Thursday, April 22, 2010

Fledging TIme for Great-horned Owlets

Happy Earth Day Everyone!

( Photo: This Great-horned Owlet was on the ground at a local cemetery and caused some concern among folks that came upon it. Photo by Steve and Evie Fisher)

There is nothing cuter than a baby owl. No matter what the species, they are fluffy and almost round in appearance. They look a lot like a stuffed toy rather than the wild, well-armed future predator they are.

We have received several calls this past week from people who happen upon these adorable little balls of fluff. This is the time of the year when Great-horned Owls fledge, or leave their nest and become mobile.

( Photo: A young Great-horned Owl has the distinctive yellow eyes of its parents, which identify the owl species before the chick has feathers.)

Great-horned Owls are our earliest nesting birds in WI. It seems a contradiction; however, the adult owls are often on nests by late January when the winds are howling and snow covers our northern landscape. Great-horned Owls do not build their own nest. Instead, they choose an old nest of a crow, hawk, or even a squirrel to call their own.

When the young owls are 6-8 weeks old, they begin to venture from their nest. This is before they can actually fly. Nature's method provides owlets opportunities to develop their leg muscles that will very soon be catching their own prey. In a natural setting owlets that appear to have fallen from their nest actually have fledged. In a natural wooded area, bushes and smaller trees provide a ladder of sorts and allow the chicks to climb to a higher perch until they can fly. When owls nest in a city with concrete below them rather than a soft forest floor, problems arise. That is also the case with a well-manicured park or lawn setting that has nothing that can function as a ladder for the tykes.

Our job at REGI is to resolve which owlets are actually in trouble and need to come into captive care and which are doing as nature intended. This year we have had several calls with young owls on the ground. All have thus far ended up being normal owlets with parents at the location. They just need to be left alone so the adult can tend to them.
No matter how good the wildilfe center is, the owlets' natural parents are always the best choice to raise them.

( Photo: Adult Great-horned Owl guarding her chick. (Photo by Steve and Evie Fisher.)

When owlets come into captivity at REGI, they are raised here by a foster parent. The foster is a non-releasable adult of their own species. That allows the little ones to grow up to be owls and not imprinted to humans. While the little ones are adorable, they quickly grow up into real honest-to-goodness owls. If they are hand fed or associate food with people during their nestling period, the young owls become human imprints. They identify with people and not owls. It is a condition that is not reversible. Imprinted birds are very aggressive once they reach maturity. Some of the most dangerous birds we have are imprints. Because of the extreme aggression, they are never able to be released to the wild.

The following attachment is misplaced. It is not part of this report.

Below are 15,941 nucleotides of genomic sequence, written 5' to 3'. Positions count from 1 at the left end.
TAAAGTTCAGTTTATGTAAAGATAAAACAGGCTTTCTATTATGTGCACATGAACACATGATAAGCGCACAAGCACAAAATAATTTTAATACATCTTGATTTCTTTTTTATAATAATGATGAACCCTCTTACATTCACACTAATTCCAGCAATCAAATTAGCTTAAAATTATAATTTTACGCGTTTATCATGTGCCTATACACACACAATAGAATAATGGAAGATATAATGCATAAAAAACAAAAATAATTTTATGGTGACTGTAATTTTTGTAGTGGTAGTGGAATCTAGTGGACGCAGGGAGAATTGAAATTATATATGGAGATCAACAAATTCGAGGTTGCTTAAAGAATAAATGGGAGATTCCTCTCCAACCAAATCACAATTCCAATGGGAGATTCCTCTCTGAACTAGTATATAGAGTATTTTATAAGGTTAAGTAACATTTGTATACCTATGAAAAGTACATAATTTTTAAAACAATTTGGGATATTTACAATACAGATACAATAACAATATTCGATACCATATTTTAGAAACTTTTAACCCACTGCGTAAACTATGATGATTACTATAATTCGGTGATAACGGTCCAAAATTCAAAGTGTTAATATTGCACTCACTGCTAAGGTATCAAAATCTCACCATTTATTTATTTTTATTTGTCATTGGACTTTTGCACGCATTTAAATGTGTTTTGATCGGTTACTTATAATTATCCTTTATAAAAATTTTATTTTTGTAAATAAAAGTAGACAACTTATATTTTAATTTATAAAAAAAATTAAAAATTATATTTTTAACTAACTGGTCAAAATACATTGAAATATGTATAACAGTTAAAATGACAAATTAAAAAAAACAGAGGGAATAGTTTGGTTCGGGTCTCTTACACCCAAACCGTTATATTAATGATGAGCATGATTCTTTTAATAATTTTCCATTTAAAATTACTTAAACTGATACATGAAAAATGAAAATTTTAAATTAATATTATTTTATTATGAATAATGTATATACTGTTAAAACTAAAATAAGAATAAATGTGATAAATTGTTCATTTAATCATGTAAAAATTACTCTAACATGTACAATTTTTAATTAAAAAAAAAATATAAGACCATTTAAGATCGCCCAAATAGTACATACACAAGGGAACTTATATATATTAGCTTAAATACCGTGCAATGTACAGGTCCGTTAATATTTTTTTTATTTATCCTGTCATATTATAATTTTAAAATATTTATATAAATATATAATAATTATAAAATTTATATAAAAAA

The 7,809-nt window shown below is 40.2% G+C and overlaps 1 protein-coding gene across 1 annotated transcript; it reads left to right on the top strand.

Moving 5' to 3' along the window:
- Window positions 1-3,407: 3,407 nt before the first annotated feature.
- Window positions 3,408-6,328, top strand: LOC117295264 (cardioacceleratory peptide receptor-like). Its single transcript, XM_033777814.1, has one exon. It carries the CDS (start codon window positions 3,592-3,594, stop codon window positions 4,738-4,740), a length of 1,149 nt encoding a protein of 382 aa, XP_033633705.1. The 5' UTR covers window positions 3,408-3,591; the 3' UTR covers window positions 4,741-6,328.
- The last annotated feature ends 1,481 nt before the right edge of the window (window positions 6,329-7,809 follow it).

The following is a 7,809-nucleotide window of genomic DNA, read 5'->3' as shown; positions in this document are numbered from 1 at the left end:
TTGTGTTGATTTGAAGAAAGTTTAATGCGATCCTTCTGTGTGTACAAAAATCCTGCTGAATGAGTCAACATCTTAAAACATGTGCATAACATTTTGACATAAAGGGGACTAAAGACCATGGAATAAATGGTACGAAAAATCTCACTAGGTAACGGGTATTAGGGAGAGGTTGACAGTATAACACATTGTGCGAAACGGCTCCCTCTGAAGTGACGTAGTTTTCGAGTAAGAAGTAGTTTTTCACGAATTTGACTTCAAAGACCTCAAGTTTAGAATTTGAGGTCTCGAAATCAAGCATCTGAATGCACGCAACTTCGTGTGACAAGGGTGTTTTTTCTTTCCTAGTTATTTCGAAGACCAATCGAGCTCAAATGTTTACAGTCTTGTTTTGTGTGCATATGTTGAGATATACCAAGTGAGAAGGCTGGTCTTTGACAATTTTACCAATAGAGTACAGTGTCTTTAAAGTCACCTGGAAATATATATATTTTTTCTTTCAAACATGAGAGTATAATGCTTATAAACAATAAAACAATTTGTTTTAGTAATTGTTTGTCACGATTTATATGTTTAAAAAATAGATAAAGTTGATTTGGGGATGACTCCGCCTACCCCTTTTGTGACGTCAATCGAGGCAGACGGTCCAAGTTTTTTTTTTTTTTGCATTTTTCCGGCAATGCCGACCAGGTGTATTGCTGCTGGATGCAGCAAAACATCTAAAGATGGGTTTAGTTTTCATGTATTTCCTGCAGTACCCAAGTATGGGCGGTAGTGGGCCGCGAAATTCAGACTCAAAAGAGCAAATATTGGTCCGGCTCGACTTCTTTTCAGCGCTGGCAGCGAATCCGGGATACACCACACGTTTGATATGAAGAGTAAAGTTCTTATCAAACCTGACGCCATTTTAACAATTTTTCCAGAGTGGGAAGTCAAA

Owlets can eat between 13-17 mice per night when they are about 3-4 weeks old. They are little mouse-eating machines until their growth levels out. An adult owl eats about 4 mice per day.

( Photo: Great-horned Owl foster parents raising a wild youngster last spring. They are protective and great parents even to babies not their own.)

If you find a young owl, leave it where it is, unless it is in imminent danger. Give us a call and let us help you decide if the adults are in attendance and the chick is just fledging naturally or if there is something wrong with the little one. Remember, owls are nocturnal for the most part and are not easy to see during daylight hours. Mom and dad could be very close and yet be so well camouflaged they are hard to see.

If a nest tree has been cut or blown down, artificial nests can be used so the owl parents can continue to care for their young.

Have a great day everyone.

Marge Gibson © 2010


  1. I love the "Hey, I'm ferocious" look on the first photo.

  2. Thanks for the article. I learned a lot.

  3. Thank you for the helpful information. Here in Boise Idaho we are just seeing our owlets. I'd love to send you a photo of a pair.
    -jayme mullaney